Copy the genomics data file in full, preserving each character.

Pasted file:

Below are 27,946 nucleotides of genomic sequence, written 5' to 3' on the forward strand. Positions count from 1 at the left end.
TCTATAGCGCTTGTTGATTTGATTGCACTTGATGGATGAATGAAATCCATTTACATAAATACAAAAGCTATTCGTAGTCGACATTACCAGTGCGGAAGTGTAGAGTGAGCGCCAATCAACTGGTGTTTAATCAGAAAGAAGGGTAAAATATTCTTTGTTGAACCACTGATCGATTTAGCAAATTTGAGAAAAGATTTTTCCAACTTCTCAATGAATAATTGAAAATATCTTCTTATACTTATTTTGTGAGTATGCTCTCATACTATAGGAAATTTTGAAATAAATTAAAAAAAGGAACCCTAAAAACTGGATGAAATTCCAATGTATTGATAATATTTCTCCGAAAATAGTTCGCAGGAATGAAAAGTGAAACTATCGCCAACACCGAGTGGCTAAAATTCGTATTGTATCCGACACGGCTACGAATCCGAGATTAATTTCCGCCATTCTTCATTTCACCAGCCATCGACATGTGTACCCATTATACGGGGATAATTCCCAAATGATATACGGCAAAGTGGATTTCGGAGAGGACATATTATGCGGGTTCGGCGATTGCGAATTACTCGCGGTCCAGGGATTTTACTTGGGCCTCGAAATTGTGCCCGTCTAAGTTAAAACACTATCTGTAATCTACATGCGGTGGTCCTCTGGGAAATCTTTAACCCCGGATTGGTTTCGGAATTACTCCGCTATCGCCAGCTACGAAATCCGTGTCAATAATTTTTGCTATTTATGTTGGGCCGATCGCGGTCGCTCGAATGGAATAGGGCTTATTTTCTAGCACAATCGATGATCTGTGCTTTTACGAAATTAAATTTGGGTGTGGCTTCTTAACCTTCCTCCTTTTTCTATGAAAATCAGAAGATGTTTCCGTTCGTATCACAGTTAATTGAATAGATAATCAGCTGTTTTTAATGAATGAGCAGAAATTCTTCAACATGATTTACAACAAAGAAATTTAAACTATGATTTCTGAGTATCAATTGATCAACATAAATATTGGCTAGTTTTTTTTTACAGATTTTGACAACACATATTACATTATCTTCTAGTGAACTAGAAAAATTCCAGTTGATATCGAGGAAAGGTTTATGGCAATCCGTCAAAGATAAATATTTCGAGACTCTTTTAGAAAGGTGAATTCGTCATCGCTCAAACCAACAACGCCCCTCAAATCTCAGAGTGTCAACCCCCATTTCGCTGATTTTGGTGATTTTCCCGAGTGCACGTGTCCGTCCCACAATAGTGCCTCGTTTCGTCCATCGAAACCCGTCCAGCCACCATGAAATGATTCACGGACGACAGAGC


Below are 27,946 nucleotides of genomic sequence, written 5' to 3' on the forward strand. Positions count from 1 at the left end.
TCTATAGCGCTTGTTGATTTGATTGCACTTGATGGATGAATGAAATCCATTTACATAAATACAAAAGCTATTCGTAGTCGACATTACCAGTGCGGAAGTGTAGAGTGAGCGCCAATCAACTGGTGTTTAATCAGAAAGAAGGGTAAAATATTCTTTGTTGAACCACTGATCGATTTAGCAAATTTGAGAAAAGATTTTTCCAACTTCTCAATGAATAATTGAAAATATCTTCTTATACTTATTTTGTGAGTATGCTCTCATACTATAGGAAATTTTGAAATAAATTAAAAAAAGGAACCCTAAAAACTGGATGAAATTCCAATGTATTGATAATATTTCTCCGAAAATAGTTCGCAGGAATGAAAAGTGAAACTATCGCCAACACCGAGTGGCTAAAATTCGTATTGTATCCGACACGGCTACGAATCCGAGATTAATTTCCGCCATTCTTCATTTCACCAGCCATCGACATGTGTACCCATTATACGGGGATAATTCCCAAATGATATACGGCAAAGTGGATTTCGGAGAGGACATATTATGCGGGTTCGGCGATTGCGAATTACTCGCGGTCCAGGGATTTTACTTGGGCCTCGAAATTGTGCCCGTCTAAGTTAAAACACTATCTGTAATCTACATGCGGTGGTCCTCTGGGAAATCTTTAACCCCGGATTGGTTTCGGAATTACTCCGCTATCGCCAGCTACGAAATCCGTGTCAATAATTTTTGCTATTTATGTTGGGCCGATCGCGGTCGCTCGAATGGAATAGGGCTTATTTTCTAGCACAATCGATGATCTGTGCTTTTACGAAATTAAATTTGGGTGTGGCTTCTTAACCTTCCTCCTTTTTCTATGAAAATCAGAAGATGTTTCCGTTCGTATCACAGTTAATTGAATAGATAATCAGCTGTTTTTAATGAATGAGCAGAAATTCTTCAACATGATTTACAACAAAGAAATTTAAACTATGATTTCTGAGTATCAATTGATCAACATAAATATTGGCTAGTTTTTTTTTACAGATTTTGACAACACATATTACATTATCTTCTAGTGAACTAGAAAAATTCCAGTTGATATCGAGGAAAGGTTTATGGCAATCCGTCAAAGATAAATATTTCGAGACTCTTTTAGAAAGGTGAATTCGTCATCGCTCAAACCAACAACGCCCCTCAAATCTCAGAGTGTCAACCCCCATTTCGCTGATTTTGGTGATTTTCCCGAGTGCACGTGTCCGTCCCACAATAGTGCCTCGTTTCGTCCATCGAAACCCGTCCAGCCACCATGAAATGATTCACGGACGACAGAGC